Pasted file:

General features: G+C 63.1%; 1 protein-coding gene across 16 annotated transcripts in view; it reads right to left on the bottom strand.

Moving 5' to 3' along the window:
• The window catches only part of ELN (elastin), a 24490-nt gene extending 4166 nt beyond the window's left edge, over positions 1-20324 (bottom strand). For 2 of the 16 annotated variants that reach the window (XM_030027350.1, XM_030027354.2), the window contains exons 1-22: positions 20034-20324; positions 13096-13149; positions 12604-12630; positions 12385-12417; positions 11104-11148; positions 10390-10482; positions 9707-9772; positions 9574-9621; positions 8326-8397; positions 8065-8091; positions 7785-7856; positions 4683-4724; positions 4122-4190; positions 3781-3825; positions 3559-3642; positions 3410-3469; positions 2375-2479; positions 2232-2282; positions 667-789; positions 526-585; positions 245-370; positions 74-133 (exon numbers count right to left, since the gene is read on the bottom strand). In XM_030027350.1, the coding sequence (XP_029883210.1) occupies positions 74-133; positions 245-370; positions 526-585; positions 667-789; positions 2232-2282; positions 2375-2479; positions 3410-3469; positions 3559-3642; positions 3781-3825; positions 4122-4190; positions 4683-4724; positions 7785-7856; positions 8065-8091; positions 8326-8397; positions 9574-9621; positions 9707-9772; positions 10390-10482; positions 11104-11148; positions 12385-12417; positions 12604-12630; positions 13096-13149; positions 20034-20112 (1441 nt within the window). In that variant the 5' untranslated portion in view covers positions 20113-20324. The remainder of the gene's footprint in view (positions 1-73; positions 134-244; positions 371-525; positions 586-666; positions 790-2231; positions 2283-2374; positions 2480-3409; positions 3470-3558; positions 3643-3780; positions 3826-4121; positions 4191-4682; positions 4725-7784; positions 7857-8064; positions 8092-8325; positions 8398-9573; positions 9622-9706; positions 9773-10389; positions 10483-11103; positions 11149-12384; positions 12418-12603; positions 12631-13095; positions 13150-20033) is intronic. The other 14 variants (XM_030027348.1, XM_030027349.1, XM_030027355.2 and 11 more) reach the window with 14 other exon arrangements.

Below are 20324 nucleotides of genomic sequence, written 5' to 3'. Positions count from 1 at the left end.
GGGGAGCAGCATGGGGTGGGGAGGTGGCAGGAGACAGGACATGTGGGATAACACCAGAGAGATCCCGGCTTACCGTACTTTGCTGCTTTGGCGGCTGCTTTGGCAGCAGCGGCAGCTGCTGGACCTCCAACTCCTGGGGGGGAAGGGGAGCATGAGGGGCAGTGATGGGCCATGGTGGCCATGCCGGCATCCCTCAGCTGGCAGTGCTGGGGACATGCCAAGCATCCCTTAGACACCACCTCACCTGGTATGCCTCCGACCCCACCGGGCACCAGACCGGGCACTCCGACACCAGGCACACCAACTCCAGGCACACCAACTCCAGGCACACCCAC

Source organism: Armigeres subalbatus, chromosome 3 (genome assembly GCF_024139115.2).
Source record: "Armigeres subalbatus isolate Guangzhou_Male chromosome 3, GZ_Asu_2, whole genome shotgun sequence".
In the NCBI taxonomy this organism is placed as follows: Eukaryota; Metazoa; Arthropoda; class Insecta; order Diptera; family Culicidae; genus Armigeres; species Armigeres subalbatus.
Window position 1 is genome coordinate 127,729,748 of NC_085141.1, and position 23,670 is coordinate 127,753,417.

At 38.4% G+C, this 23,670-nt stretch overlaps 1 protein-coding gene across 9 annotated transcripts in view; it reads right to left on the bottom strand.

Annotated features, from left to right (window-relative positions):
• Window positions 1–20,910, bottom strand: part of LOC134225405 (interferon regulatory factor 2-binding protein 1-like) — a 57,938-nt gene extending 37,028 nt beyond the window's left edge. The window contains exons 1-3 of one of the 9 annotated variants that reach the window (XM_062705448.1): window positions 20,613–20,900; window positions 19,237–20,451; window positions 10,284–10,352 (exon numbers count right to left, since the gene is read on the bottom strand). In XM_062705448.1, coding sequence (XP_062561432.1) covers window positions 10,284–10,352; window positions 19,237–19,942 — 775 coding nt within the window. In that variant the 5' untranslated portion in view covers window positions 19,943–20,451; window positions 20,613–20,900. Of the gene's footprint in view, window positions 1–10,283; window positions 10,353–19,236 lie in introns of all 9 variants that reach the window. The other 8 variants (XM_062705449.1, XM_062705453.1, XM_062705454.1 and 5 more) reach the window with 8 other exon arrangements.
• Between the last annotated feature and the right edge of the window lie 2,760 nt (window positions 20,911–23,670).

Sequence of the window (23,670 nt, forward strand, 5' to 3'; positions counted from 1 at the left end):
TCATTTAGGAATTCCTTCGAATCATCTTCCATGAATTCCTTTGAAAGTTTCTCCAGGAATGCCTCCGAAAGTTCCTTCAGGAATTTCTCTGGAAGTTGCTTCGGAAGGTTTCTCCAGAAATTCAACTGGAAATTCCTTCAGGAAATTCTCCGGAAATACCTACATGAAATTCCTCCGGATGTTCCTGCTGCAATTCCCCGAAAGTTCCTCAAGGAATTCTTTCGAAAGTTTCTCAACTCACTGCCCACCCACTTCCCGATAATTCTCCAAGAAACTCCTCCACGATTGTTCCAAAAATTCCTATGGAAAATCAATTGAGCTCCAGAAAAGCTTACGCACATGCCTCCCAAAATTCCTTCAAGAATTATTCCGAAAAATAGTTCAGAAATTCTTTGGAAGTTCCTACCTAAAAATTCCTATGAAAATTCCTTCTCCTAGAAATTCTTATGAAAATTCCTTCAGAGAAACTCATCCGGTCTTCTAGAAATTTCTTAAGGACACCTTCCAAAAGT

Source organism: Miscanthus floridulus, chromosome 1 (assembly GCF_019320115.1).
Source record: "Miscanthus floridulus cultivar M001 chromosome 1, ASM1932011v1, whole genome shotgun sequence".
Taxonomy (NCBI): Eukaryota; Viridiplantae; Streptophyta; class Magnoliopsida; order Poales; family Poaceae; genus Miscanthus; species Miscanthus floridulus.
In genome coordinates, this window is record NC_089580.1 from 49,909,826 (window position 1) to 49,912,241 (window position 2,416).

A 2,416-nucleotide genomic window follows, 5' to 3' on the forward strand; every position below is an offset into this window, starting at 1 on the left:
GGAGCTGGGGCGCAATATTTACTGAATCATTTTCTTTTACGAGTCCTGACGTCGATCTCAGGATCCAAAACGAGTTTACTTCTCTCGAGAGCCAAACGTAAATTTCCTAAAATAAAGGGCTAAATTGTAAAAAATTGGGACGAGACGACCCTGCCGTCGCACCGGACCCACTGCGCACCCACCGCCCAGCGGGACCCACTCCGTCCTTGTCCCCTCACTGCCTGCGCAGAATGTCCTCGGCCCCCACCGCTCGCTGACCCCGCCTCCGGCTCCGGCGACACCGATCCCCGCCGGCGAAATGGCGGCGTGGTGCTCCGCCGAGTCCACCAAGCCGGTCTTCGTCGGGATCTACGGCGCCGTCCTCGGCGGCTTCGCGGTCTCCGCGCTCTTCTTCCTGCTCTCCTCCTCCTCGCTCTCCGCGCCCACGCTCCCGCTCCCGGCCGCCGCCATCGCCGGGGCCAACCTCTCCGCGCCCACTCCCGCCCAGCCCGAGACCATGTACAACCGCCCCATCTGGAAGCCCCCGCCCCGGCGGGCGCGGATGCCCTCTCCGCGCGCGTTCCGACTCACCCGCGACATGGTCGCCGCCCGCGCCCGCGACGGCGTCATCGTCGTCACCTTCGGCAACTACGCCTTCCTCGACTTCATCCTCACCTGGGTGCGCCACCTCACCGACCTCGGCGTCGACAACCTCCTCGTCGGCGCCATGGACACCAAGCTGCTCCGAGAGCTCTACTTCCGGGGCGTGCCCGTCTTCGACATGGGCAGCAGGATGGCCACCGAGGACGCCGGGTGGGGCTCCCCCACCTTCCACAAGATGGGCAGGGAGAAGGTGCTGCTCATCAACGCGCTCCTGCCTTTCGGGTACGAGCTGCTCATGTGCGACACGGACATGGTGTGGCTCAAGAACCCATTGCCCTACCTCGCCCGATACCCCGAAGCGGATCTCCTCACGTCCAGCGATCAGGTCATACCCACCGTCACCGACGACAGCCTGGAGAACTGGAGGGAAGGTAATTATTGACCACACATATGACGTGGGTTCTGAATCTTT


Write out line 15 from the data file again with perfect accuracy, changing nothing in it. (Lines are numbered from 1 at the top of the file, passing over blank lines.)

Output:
TCATTTAGGAATTCCTTCGAATCATCTTCCATGAATTCCTTTGAAAGTTTCTCCAGGAATGCCTCCGAAAGTTCCTTCAGGAATTTCTCTGGAAGTTGCTTCGGAAGGTTTCTCCAGAAATTCAACTGGAAATTCCTTCAGGAAATTCTCCGGAAATACCTACATGAAATTCCTCCGGATGTTCCTGCTGCAATTCCCCGAAAGTTCCTCAAGGAATTCTTTCGAAAGTTTCTCAACTCACTGCCCACCCACTTCCCGATAATTCTCCAAGAAACTCCTCCACGATTGTTCCAAAAATTCCTATGGAAAATCAATTGAGCTCCAGAAAAGCTTACGCACATGCCTCCCAAAATTCCTTCAAGAATTATTCCGAAAAATAGTTCAGAAATTCTTTGGAAGTTCCTACCTAAAAATTCCTATGAAAATTCCTTCTCCTAGAAATTCTTATGAAAATTCCTTCAGAGAAACTCATCCGGTCTTCTAGAAATTTCTTAAGGACACCTTCCAAAAGT